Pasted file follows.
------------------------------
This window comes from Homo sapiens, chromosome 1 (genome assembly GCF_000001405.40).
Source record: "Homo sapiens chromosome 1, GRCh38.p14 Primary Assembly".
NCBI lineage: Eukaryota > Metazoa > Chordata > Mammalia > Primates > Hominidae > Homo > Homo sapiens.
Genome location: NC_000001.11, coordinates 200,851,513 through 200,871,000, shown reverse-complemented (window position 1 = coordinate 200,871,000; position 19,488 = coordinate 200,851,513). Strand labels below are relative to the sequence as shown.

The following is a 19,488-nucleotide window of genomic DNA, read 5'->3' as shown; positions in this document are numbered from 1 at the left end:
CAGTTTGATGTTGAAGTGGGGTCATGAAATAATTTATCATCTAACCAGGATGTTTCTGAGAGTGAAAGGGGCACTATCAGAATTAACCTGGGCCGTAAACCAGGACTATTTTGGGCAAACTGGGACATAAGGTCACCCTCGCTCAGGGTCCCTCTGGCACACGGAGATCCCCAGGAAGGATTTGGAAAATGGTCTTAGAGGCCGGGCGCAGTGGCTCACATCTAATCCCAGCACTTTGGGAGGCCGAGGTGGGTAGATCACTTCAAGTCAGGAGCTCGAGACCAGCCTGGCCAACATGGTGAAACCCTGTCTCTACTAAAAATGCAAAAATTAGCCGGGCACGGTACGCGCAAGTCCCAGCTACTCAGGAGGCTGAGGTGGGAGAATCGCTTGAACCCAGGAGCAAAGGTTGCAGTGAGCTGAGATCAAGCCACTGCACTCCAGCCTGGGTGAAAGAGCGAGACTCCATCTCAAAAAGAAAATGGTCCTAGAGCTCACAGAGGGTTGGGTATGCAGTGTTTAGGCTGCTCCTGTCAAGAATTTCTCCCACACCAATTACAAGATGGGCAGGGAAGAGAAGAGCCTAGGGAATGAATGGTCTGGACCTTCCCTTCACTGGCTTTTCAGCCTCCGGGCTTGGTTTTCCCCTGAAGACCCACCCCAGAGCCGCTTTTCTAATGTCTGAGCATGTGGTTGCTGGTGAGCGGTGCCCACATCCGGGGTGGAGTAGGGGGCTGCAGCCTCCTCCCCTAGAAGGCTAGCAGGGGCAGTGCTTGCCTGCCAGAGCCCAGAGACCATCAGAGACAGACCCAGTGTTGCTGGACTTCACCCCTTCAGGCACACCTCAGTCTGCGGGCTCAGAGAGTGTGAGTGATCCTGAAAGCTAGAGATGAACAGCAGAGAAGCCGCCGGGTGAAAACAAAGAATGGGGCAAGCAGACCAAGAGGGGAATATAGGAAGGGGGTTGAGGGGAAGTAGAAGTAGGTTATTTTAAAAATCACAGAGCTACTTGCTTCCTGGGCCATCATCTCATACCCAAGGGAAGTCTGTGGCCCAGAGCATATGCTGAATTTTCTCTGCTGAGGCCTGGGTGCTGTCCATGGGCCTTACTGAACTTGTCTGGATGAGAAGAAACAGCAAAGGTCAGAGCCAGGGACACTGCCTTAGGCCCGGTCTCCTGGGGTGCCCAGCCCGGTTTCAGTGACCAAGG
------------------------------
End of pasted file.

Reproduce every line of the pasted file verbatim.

This window comes from Homo sapiens, chromosome 1 (genome assembly GCF_000001405.40).
Source record: "Homo sapiens chromosome 1, GRCh38.p14 Primary Assembly".
NCBI lineage: Eukaryota > Metazoa > Chordata > Mammalia > Primates > Hominidae > Homo > Homo sapiens.
Genome location: NC_000001.11, coordinates 200,851,513 through 200,871,000, shown reverse-complemented (window position 1 = coordinate 200,871,000; position 19,488 = coordinate 200,851,513). Strand labels below are relative to the sequence as shown.

The following is a 19,488-nucleotide window of genomic DNA, read 5'->3' as shown; positions in this document are numbered from 1 at the left end:
CAGTTTGATGTTGAAGTGGGGTCATGAAATAATTTATCATCTAACCAGGATGTTTCTGAGAGTGAAAGGGGCACTATCAGAATTAACCTGGGCCGTAAACCAGGACTATTTTGGGCAAACTGGGACATAAGGTCACCCTCGCTCAGGGTCCCTCTGGCACACGGAGATCCCCAGGAAGGATTTGGAAAATGGTCTTAGAGGCCGGGCGCAGTGGCTCACATCTAATCCCAGCACTTTGGGAGGCCGAGGTGGGTAGATCACTTCAAGTCAGGAGCTCGAGACCAGCCTGGCCAACATGGTGAAACCCTGTCTCTACTAAAAATGCAAAAATTAGCCGGGCACGGTACGCGCAAGTCCCAGCTACTCAGGAGGCTGAGGTGGGAGAATCGCTTGAACCCAGGAGCAAAGGTTGCAGTGAGCTGAGATCAAGCCACTGCACTCCAGCCTGGGTGAAAGAGCGAGACTCCATCTCAAAAAGAAAATGGTCCTAGAGCTCACAGAGGGTTGGGTATGCAGTGTTTAGGCTGCTCCTGTCAAGAATTTCTCCCACACCAATTACAAGATGGGCAGGGAAGAGAAGAGCCTAGGGAATGAATGGTCTGGACCTTCCCTTCACTGGCTTTTCAGCCTCCGGGCTTGGTTTTCCCCTGAAGACCCACCCCAGAGCCGCTTTTCTAATGTCTGAGCATGTGGTTGCTGGTGAGCGGTGCCCACATCCGGGGTGGAGTAGGGGGCTGCAGCCTCCTCCCCTAGAAGGCTAGCAGGGGCAGTGCTTGCCTGCCAGAGCCCAGAGACCATCAGAGACAGACCCAGTGTTGCTGGACTTCACCCCTTCAGGCACACCTCAGTCTGCGGGCTCAGAGAGTGTGAGTGATCCTGAAAGCTAGAGATGAACAGCAGAGAAGCCGCCGGGTGAAAACAAAGAATGGGGCAAGCAGACCAAGAGGGGAATATAGGAAGGGGGTTGAGGGGAAGTAGAAGTAGGTTATTTTAAAAATCACAGAGCTACTTGCTTCCTGGGCCATCATCTCATACCCAAGGGAAGTCTGTGGCCCAGAGCATATGCTGAATTTTCTCTGCTGAGGCCTGGGTGCTGTCCATGGGCCTTACTGAACTTGTCTGGATGAGAAGAAACAGCAAAGGTCAGAGCCAGGGACACTGCCTTAGGCCCGGTCTCCTGGGGTGCCCAGCCCGGTTTCAGTGACCAAGG